Nonethless Germany and its partners have maintained the country will be forced to make horrific cuts rather than look at reasonable, straighforward solutions and keep them under the threat of expensive default.
Mr Schäuble echoes the sentiment of German chancellor Angela Merkel who blasted Greece for giving its pensioners emergency winter payments.
Capital flight in the country remains high as a run on the banks that began in January continues.
The news comes as a G7 finance minister’s meeting gets underway ahead of a full leaders’ summit later this month.
9.31am BST North Korea demanded on Friday the extradition of South Korea’s spy chief, accusing him of being a mastermind of a plot to assassinate its leader, Kim Jong Un, with a biochemical weapon.
The North’s KCNA state news agency last week accused the U.S. Central Intelligence Agency and South Korea’s National Intelligence Service (NIS) of a plot to assassinate its “supreme leadership” with a biochemical weapon.
The accusation came after weeks of tension over North Korea’s nuclear and missile development and fears it will conduct a sixth nuclear test or test-launch another ballistic missile in defiance of U.N. Security Council resolutions.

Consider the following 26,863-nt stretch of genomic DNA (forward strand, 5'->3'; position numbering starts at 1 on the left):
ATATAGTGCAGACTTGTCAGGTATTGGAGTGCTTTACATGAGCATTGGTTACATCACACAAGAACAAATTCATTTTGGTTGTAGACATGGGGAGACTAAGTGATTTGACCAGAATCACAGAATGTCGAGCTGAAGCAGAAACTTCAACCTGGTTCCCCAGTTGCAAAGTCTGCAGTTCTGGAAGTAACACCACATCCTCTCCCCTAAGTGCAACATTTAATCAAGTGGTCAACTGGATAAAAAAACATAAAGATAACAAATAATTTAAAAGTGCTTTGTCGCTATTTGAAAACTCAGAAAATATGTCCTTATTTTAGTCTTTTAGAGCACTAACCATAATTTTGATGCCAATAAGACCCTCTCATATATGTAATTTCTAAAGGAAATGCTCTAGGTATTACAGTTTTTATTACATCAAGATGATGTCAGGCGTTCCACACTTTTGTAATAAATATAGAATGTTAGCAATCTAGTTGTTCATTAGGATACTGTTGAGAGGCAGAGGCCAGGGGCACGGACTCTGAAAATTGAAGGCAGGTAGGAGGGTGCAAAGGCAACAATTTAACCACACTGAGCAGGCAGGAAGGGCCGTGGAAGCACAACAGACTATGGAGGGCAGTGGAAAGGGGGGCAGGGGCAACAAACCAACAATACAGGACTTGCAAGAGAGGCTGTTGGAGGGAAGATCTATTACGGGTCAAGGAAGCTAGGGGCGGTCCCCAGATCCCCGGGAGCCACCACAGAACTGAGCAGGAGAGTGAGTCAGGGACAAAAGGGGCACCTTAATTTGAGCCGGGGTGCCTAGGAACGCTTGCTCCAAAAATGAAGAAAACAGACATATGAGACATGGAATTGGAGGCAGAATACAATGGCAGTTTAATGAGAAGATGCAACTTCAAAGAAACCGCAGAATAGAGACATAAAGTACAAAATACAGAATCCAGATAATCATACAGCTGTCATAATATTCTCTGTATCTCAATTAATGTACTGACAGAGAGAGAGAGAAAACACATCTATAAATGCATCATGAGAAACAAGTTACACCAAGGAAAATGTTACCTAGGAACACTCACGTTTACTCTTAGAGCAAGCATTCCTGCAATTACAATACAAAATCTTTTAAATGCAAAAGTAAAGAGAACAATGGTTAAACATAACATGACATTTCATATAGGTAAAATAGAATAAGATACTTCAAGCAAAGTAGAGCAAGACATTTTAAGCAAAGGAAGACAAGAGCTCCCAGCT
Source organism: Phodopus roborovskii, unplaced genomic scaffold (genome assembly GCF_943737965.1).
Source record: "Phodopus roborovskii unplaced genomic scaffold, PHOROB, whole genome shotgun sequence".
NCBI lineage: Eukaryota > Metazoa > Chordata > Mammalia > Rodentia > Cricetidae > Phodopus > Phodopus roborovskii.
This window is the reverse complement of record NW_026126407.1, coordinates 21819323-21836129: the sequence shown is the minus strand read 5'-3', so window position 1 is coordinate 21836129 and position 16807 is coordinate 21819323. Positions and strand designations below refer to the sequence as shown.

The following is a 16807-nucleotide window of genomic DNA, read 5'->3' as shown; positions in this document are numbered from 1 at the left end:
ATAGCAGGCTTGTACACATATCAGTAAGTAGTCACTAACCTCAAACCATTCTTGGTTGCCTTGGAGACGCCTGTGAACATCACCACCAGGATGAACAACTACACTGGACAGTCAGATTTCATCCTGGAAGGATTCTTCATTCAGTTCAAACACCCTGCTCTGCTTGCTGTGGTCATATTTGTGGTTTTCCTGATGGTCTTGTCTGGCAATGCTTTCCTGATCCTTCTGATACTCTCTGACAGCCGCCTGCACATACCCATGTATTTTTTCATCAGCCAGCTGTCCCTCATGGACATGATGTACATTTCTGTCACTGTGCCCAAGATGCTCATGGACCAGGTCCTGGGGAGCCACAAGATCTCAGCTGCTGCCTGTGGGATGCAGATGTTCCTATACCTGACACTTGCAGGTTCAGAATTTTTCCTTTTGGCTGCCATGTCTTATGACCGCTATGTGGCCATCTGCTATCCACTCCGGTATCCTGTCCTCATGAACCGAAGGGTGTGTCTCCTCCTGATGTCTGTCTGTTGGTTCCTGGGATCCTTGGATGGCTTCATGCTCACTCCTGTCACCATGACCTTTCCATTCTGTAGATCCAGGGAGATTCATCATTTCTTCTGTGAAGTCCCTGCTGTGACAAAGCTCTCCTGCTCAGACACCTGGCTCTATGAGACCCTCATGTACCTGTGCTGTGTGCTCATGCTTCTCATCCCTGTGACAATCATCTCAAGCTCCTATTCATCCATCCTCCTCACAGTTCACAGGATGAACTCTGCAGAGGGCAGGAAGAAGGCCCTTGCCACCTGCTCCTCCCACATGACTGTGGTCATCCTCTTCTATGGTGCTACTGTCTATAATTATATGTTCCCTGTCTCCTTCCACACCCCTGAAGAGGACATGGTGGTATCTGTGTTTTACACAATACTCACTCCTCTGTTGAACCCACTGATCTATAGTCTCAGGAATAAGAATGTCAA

North Korea on Thursday demanded the handover of “terror suspects” involved in the plot but it did not identify anyone.
There have been demonstrations in Madrid over Uber
11.12am BST Private Hire vendors across the country are ditching Uber’s predatory pricing as court judgements mount.
The Advocate General of the European Court of Justice has branded Uber an official company after the organisation claimed it was a software organisation.
The key judgement will effectively hammer the controversial brand which has been criticised for trying to mandate a global monopoly.
Zoom.taxi’s CEO Matthew Kendall said: “Using customer research we got to the heart of the problem and out of this we developed zoom.taxi to allow private hire companies to compete in a post-Uber world.
“Customers wanted to know when their taxi was going to arrive which is why they are switching to GPS technology booking systems and our product allows private dispatch companies to fight back and grow.